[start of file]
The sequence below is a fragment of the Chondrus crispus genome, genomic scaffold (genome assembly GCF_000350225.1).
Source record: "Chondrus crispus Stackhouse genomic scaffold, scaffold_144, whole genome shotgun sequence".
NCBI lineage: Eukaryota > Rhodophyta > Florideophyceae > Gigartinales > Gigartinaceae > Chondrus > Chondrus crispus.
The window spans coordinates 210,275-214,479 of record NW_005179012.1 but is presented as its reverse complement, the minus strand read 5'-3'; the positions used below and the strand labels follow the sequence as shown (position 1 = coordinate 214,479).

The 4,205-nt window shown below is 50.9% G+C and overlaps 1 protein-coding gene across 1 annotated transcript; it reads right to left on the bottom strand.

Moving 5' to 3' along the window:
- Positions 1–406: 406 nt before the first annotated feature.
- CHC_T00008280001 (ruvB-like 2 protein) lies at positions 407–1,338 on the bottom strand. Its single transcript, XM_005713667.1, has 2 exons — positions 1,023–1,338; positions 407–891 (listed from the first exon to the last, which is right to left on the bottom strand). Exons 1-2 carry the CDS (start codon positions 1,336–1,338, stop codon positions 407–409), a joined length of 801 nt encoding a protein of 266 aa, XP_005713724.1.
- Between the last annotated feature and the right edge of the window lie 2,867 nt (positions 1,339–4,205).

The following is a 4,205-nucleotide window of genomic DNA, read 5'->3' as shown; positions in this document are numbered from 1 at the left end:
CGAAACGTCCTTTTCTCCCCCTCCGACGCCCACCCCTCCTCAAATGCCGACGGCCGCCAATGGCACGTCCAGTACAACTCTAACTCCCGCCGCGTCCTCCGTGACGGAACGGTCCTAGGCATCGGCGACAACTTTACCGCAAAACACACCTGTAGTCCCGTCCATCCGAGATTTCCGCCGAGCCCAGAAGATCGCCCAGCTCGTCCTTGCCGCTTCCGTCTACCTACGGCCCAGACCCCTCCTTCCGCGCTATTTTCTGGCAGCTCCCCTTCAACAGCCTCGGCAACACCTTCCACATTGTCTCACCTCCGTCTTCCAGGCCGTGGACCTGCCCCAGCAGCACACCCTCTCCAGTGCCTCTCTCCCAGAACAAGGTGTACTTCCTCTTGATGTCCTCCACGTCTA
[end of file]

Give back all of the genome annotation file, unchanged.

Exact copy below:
The sequence below is a fragment of the Chondrus crispus genome, genomic scaffold (genome assembly GCF_000350225.1).
Source record: "Chondrus crispus Stackhouse genomic scaffold, scaffold_144, whole genome shotgun sequence".
NCBI lineage: Eukaryota > Rhodophyta > Florideophyceae > Gigartinales > Gigartinaceae > Chondrus > Chondrus crispus.
The window spans coordinates 210,275-214,479 of record NW_005179012.1 but is presented as its reverse complement, the minus strand read 5'-3'; the positions used below and the strand labels follow the sequence as shown (position 1 = coordinate 214,479).

The 4,205-nt window shown below is 50.9% G+C and overlaps 1 protein-coding gene across 1 annotated transcript; it reads right to left on the bottom strand.

Moving 5' to 3' along the window:
- Positions 1–406: 406 nt before the first annotated feature.
- CHC_T00008280001 (ruvB-like 2 protein) lies at positions 407–1,338 on the bottom strand. Its single transcript, XM_005713667.1, has 2 exons — positions 1,023–1,338; positions 407–891 (listed from the first exon to the last, which is right to left on the bottom strand). Exons 1-2 carry the CDS (start codon positions 1,336–1,338, stop codon positions 407–409), a joined length of 801 nt encoding a protein of 266 aa, XP_005713724.1.
- Between the last annotated feature and the right edge of the window lie 2,867 nt (positions 1,339–4,205).

The following is a 4,205-nucleotide window of genomic DNA, read 5'->3' as shown; positions in this document are numbered from 1 at the left end:
CGAAACGTCCTTTTCTCCCCCTCCGACGCCCACCCCTCCTCAAATGCCGACGGCCGCCAATGGCACGTCCAGTACAACTCTAACTCCCGCCGCGTCCTCCGTGACGGAACGGTCCTAGGCATCGGCGACAACTTTACCGCAAAACACACCTGTAGTCCCGTCCATCCGAGATTTCCGCCGAGCCCAGAAGATCGCCCAGCTCGTCCTTGCCGCTTCCGTCTACCTACGGCCCAGACCCCTCCTTCCGCGCTATTTTCTGGCAGCTCCCCTTCAACAGCCTCGGCAACACCTTCCACATTGTCTCACCTCCGTCTTCCAGGCCGTGGACCTGCCCCAGCAGCACACCCTCTCCAGTGCCTCTCTCCCAGAACAAGGTGTACTTCCTCTTGATGTCCTCCACGTCTA